John "Big John" Glowacki


As you all know, I got started in EMS at a very young age. The area of New Jersey that I grew up in is rich with a long, distinguished history of Volunteer EMS and Fire personnel. I remember being in my EMT class at the age of 16. It was taught in a large auditorium filled with about 75 people. Every Tuesday and Thursday night, we’d sit there enjoying lectures, or break up into groups and run skills stations, with the ultimate goal of adding all of us to the long, distiguished list of graduates of Community Medical Center’s EMT program.

That was where I met a man by the name of “Big John” Glowacki. He was a man whose reputation as a gruff, hard nosed, demanding yet professional person preceded him. John was an EMT Instructor, one of our dispatchers, and Life Member and Captain of the East Dover Volunteer First Aid Squad. It was impressive that had accomplished all of this by the age of 30.

When I turned 18, John approached me and asked me if I would be interested in riding with him on his Tuesday Day Duty Crew on his squad. I wasn’t a member, but a lot of us who rode days down in Dover Twp (now known as Toms River) worked together to do what we could to get as many trucks on the road as possible. At some point during my career down there, I rode on a rig from five of the six Township departments.

For the next three summers, and starting in the afternoons when I was in high school, I would come home, call John, and let him know I was in service. During that time, I learned a lot from him, not only from a patient care stand point, but also from an attitude and professionalism stand point. John wasn’t as mean as some people made him out to be. Sure, he was demanding and authoritative sometimes, but there are few people who I have encountered in my career who were more dedicated to the field. I never saw John lose his cool on a call. He was always so calm, cool and collected no matter what the situation.

In 1999 and early 2000, there were problems brewing in the Volunteer Squads in Dover Township. There were talks of going paid, or at least partially paid, and how it would work and be setup. John and I fell on different sides of this extremely political argument, and it put a lot of stress on our friendship. As a result, I stopped riding with him, and we rarely talked for about six months.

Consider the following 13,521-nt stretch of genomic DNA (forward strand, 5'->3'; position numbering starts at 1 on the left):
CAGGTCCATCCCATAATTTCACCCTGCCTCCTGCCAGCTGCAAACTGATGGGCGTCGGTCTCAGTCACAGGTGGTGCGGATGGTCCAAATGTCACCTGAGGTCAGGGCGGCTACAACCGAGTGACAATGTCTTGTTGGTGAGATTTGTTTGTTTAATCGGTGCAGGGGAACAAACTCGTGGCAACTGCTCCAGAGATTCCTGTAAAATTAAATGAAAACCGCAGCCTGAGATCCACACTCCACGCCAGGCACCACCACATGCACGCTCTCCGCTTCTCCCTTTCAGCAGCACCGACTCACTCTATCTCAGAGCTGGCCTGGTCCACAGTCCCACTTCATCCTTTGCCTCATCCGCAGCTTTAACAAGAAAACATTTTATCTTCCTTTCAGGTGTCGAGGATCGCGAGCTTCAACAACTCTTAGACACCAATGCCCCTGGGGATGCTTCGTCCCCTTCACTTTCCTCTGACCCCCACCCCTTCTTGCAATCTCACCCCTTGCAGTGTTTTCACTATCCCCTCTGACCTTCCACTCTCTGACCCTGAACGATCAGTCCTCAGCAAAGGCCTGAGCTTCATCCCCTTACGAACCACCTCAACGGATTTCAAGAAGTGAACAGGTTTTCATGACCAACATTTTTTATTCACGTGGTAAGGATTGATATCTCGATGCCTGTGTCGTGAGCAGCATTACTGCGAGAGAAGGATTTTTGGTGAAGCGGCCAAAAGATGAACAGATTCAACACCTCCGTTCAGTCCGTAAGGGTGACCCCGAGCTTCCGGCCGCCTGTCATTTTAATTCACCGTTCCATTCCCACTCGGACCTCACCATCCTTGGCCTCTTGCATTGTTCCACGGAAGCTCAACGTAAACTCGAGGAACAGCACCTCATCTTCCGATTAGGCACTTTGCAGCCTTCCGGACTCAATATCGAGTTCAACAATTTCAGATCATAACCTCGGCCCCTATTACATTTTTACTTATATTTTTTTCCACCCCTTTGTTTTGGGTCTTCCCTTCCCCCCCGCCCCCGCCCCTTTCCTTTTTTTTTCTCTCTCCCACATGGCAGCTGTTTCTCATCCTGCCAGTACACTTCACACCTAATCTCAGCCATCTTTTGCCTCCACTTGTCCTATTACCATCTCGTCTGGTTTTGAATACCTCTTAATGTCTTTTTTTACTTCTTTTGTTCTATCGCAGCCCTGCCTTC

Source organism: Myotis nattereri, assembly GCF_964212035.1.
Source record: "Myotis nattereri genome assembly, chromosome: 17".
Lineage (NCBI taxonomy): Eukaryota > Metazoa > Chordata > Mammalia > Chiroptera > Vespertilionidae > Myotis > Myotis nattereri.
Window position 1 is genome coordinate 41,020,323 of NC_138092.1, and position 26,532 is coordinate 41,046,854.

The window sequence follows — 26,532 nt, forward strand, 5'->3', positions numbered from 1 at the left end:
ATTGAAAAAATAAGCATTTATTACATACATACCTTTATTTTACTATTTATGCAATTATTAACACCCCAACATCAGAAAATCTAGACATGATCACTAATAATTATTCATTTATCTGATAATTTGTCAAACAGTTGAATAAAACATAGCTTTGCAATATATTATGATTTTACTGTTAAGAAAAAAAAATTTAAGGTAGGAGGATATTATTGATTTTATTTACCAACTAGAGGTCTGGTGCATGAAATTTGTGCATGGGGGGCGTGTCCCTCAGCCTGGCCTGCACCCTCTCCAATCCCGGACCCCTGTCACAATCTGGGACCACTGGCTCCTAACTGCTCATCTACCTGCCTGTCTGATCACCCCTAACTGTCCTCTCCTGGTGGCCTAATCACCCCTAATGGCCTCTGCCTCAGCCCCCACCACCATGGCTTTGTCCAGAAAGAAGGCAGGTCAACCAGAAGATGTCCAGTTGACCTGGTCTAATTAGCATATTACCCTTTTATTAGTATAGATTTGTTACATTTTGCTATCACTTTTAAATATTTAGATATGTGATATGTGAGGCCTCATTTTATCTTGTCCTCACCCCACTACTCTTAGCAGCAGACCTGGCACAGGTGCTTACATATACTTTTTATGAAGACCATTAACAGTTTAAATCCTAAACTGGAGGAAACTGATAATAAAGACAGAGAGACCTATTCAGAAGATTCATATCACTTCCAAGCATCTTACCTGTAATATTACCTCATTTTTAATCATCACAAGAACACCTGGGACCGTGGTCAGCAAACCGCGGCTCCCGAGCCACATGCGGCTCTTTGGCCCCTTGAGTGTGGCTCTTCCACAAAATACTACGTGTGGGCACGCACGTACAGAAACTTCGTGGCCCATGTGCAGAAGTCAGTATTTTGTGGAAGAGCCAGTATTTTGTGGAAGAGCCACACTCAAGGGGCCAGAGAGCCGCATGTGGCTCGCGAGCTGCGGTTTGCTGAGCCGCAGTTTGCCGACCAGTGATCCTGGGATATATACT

John moved to a different part of the town, and began living with his girlfriend who was an ER Nurse. I stuck around in Massachusetts, and was not only getting ready to start my senior year of college, but I was also getting ready to take my State Paramedic Exam. I remember talking to John that Summer, and patching things up. He and his girlfriend occasionally took trips up to Vermont, and we made plans that next time he decided to do that, he’d give me a call and we’d try to meet up somewhere along the way, since he’d almost be driving right past where I lived.

In the evening of August 23rd, I had my nose in my Paramedic book when the phone rang in my dorm room. My Mom sounded pretty choked up, and the first words out of her mouth were “First of all, I want you to know we’re okay. . .”

She then relayed to me the story of what had happened. The day before, John had gone into the ER with a severe headache. He had been discharged that night, and came home. His girlfriend went out that morning to fill his scripts, and came home about a half hour later, and found him dead on the couch. There was nothing anyone could do. Three Paramedics and two ambulances responded to try and help, most of them had been trained by John.

Despite the efforts of some amazing EMTs and responders, John “Big John” Glowacki passed away on August 23, 2000 at the age of 34. Ocean County lost a great EMT, an advocate for the field, a dispatcher, and I lost a friend, and mentor.

I went home this Summer to an annual town party hosted by our Volunteer Fire Department. Some of us were catching up over a few beers, and talking about how things “used to be.” The topic of John came up, and we couldn’t believe that it had actually been 10 years since we lost him